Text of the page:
A significant step toward revealing the mysteries of gamma-ray bursts was taken this week by The Johns Hopkins University Applied Physics Laboratory (APL), Laurel, Md., when NASA's Near Earth Asteroid Rendezvous (NEAR) spacecraft sent back unexpected data showing a major gamma-ray burst. APL manages the NEAR mission for NASA.
The observation came after researchers reconfigured the gamma-ray spectrometer to make more frequent data returns as NEAR travels to a rendezvous with the asteroid Eros in February 1999. If they are as distant as new evidence suggests, gamma-ray bursts are the most violent explosions known, emitting in one second as much energy as the sun will emit in its lifetime.
The gamma-ray spectrometer was not originally planned to begin its work until the spacecraft reached Eros. But while en route a simple software change was added that gave a new astrophysics capability to this planetary spectrometer, which resulted in detection of a gamma-ray burst on Sept. 15, that lasted for about 10 seconds. Since then six more bursts have been detected. Several of the bursts have been confirmed by the European Space Agency/NASA Ulysses spacecraft, now in a polar orbit around the sun and by two detectors on NASA's Wind spacecraft near the Earth. These three spacecraft, along with other Earth-orbiting spacecraft, form a 3-dimensional interplanetary network for observing gamma-ray bursts that has not been possible since the loss of the Mars Observer in 1993.
"Seeing this burst validates that the NEAR detector can be a true working partner in the interplanetary network for gamma-ray burst detection," says APL's lead gamma-ray instrument engineer John Goldsten, who was the first to see the gamma-ray burst data.
Jacob Trombka, NASA's Science Team Leader for the gamma-ray instrument, says, "NEAR's instrument is more sensitive than we believed it would be. It's seeing bursts that other spacecraft aren't seeing." The success of the instrument is the result of a good design, he says. "Originally we didn't have time to include a burst mode on the instrument, but the system was so well designed that we were able to upload such a system a few weeks ago."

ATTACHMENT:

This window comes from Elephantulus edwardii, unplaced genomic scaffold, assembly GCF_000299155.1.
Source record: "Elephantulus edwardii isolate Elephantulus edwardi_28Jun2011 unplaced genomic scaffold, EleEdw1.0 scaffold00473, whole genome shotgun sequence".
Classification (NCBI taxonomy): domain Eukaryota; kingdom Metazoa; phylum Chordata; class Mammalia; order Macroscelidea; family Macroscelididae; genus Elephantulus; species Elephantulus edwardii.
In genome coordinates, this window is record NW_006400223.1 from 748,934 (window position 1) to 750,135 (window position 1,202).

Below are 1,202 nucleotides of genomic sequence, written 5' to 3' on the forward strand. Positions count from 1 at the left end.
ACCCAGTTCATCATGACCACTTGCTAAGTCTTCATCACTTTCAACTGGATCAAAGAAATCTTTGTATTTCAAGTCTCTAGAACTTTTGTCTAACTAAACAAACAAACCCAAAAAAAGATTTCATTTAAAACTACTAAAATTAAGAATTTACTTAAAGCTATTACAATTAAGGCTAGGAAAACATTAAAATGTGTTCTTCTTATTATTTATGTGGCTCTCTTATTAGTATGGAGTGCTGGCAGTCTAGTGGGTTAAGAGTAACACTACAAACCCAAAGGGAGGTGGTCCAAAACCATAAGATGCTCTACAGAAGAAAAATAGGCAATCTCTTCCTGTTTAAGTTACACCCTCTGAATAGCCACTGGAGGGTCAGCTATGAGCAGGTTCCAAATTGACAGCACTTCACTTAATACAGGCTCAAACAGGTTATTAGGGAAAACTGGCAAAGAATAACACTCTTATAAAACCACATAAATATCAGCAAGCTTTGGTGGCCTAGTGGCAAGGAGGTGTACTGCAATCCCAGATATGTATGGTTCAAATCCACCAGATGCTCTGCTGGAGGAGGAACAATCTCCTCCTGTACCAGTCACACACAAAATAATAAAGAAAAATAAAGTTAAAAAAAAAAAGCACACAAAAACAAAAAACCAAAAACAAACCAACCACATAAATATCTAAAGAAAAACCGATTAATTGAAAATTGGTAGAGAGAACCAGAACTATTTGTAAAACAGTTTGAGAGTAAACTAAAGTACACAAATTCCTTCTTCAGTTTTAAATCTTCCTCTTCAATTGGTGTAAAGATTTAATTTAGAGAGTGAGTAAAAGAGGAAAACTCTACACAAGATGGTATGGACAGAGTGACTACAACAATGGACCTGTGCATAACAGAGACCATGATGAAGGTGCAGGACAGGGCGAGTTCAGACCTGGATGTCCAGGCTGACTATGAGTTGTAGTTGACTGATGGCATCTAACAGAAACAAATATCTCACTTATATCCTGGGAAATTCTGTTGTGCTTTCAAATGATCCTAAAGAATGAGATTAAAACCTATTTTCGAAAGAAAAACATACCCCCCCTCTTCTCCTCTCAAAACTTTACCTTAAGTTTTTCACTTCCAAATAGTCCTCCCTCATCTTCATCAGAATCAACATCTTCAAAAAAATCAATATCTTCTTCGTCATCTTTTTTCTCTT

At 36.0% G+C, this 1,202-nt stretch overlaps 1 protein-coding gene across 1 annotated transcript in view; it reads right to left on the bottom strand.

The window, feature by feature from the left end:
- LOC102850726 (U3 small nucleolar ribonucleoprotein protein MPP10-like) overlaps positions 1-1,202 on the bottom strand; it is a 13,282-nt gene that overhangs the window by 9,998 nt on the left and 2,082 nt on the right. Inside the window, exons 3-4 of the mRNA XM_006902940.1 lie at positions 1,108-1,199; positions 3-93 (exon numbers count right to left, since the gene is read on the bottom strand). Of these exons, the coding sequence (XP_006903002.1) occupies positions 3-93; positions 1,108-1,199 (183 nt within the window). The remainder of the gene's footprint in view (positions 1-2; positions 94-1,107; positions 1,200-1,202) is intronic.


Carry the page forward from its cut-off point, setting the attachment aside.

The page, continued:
Gamma-ray bursts remain one of the great mysteries of astrophysics since their discovery more than 30 years ago. They tend to be randomly distributed over the sky and occur with a frequency of about one per day for the most sensitive detectors. If they are of cosmological origin, they represent the most powerful events that are known in the universe. The debate as to their local or cosmological origin will most likely be resolved by locating sources of gamma-ray bursts and then identifying them with optical and radio telescopes. NASA's Hubble Space Telescope made the first observation of a fuzzy object associated with a burst that was detected last Feb. 28 by the Italian BeppoSAX satellite.
The sources of gamma-ray bursts can be located in the sky by timing the arrival of the gamma rays at three well-separated spacecraft. Since 1993, the spacecraft instrumented to observe such bursts have been the Ulysses spacecraft plus several spacecraft near the Earth: The BeppoSAX and Wind as well as NASA's Compton Gamma-Ray Observatory (CGRO) and Rossi X-ray Timing Explorer. The near-Earth spacecraft are too close to each other to allow a unique determination of the location of the bursts.
The addition of the Near Earth Asteroid Rendezvous Spacecraft to the interplanetary network will provide 3-dimensional triangulation of source locations and should greatly increase the probability of associating a gamma-ray source with a particular source from optical and radio telescopes.
The new capability on NEAR will expand the network and enable it to obtain the locations of moderate and stronger bursts, which occur at least several times per month, to a position in the sky accurate to about a minute of arc (about a thirtieth of the size of the moon).
NEAR, the first mission of NASA's Discovery Program for "faster, better, cheaper" planetary exploration, will be the first spacecraft to orbit an asteroid. On June 27, NEAR sent back spectacular images of 253 Mathilde as it flew past the asteroid. In February 1999, NEAR will reach Eros and begin the first long-term, close-up look at an asteroid's surface composition and physical properties.
NEAR was designed and built by The Johns Hopkins University Applied Physics Laboratory.
For more information contact Helen Worth, JHU/APL Office of Public Affairs. Phone: (301) 953-5113; e-mail: Helen.Worth@jhuapl.edu; or fax: (301) 953-6123; or Donald Savage, NASA Headquarters Office of Space Science. Phone: (202) 358-1547; e-mail: firstname.lastname@example.org; or fax: (202) 358-3093.
Information on the NEAR mission can be obtained on APL's NEAR homepage at: http://sd-www.jhuapl.edu/NEAR/.
The above story is based on materials provided by Johns Hopkins University. Note: Materials may be edited for content and length.
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